Gobble, gobble! Thanksgiving is around the corner, a holiday filled with family, friends, and a lot of food. The average American will consume more than 4,500 calories during the holiday—more than two full days worth of food! It may not be the easiest day if you’re trying to lose weight, but it’s possible to enjoy a healthy Thanksgiving meal that won’t do so much damage. You can enjoy all of the holiday’s classic comfort foods and stay within 550 calories.
Start with Soup (200 calories)
Traditional chips and dips are carb heavy and full of fat, but you can savor the flavor the holiday by serving butternut squash soup as an appetizer. This broth-based soup is packed with fiber, which will fill you up quickly and help you eat less during the meal. A small, half cup serving should do the trick and keep the hors d’oeuvres around 200 calories (skip the bread and sour cream). Get the full recipe.
Turkey (150 calories)
Skip the skin and stick to light meat, and you’re on the right track. Light meant is leaner than dark meat, and by ditching the skin, you’re avoiding unnecessary saturated fat. On serving of turkey, which is about the size of the palm of your hand, clocks in at about 150 calories.
Sweet Potatoes or Mashed Potatoes (57-100 calories)
A half cup of mashed potatoes is 100 calories, and a half cup of sweet potatoes is 57 calories. Of the two carbohydrate options, sweet potatoes win the health war, giving you more than your daily recommended dose of cancer-fighting vitamin A and hefty amounts of fiber and vitamin B. No need to add sugar. Just cube and roast them in your favorite spices and serve! But if you can’t imagine Thanksgiving without classic mashed potatoes, go for it! Lighten them up by skipping the butter and mixing with skim milk. Don’t peel the skin to get an extra boost of fiber!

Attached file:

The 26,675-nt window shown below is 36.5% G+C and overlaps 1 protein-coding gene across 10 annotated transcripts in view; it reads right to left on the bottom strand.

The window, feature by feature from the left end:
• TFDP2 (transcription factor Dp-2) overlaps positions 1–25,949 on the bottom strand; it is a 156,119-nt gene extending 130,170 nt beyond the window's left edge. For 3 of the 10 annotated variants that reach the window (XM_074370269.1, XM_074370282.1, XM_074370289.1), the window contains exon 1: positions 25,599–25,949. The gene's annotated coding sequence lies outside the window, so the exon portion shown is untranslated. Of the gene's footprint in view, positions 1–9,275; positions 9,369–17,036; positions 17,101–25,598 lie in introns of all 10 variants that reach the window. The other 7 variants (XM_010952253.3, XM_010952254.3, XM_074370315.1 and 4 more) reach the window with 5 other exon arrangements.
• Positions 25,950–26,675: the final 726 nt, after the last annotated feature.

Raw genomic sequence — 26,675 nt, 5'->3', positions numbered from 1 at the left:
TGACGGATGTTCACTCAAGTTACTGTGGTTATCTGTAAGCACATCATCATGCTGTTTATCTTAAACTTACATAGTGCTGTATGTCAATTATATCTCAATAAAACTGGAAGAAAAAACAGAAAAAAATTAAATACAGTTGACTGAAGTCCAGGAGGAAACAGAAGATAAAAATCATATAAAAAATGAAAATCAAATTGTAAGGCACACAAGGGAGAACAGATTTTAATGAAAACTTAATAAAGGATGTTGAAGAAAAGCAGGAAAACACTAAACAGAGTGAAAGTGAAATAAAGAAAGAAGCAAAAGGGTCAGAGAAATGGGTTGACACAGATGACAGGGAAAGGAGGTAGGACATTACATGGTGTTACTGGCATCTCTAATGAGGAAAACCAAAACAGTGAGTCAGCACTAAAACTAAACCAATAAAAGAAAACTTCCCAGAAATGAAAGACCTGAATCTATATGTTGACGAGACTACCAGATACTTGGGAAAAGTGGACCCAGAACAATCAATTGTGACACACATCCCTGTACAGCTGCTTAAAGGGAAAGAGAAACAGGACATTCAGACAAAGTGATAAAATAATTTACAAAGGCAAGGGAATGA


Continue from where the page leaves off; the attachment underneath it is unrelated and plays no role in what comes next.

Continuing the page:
Fresh veggies (50 calories)
Make seasonal veggies the star of your healthy Thanksgiving meal! Squash, carrots, turnips, broccoli, and cauliflower are a necessity. Toss in olive oil, garlic, and your favorite spices and bake, tossing occasionally, until cooked to your liking.
Cranberry sauce (86 calories)
Cranberry sauce can be a part of a healthy Thanksgiving meal, but it’s packed with sugar. A small, one-serving taste will satisfy your craving without putting you in a food coma later in the night.
Pumpkin pie minis (170 calories)
Your meal wouldn’t be complete without dessert, and it’s OK to splurge. Keep your portions under control by using a muffin pan to make individual pumpkin pies (just remember to limit yourself to one). Bonus points if you choose not to eat the crust.
Although the dessert puts you over the 550-calorie mark, don’t get too discouraged. One meal won’t make you gain weight. If you’re set on sticking to your 550-calorie weight loss plan—and that’s great –choose between appetizers or dessert. Food may be part of the holiday, but the holiday is not about food. It’s about spending quality time with your family and friends. Keep this at the forefront of your mind, and you won’t be as tempted to overeat. Happy Thanksgiving!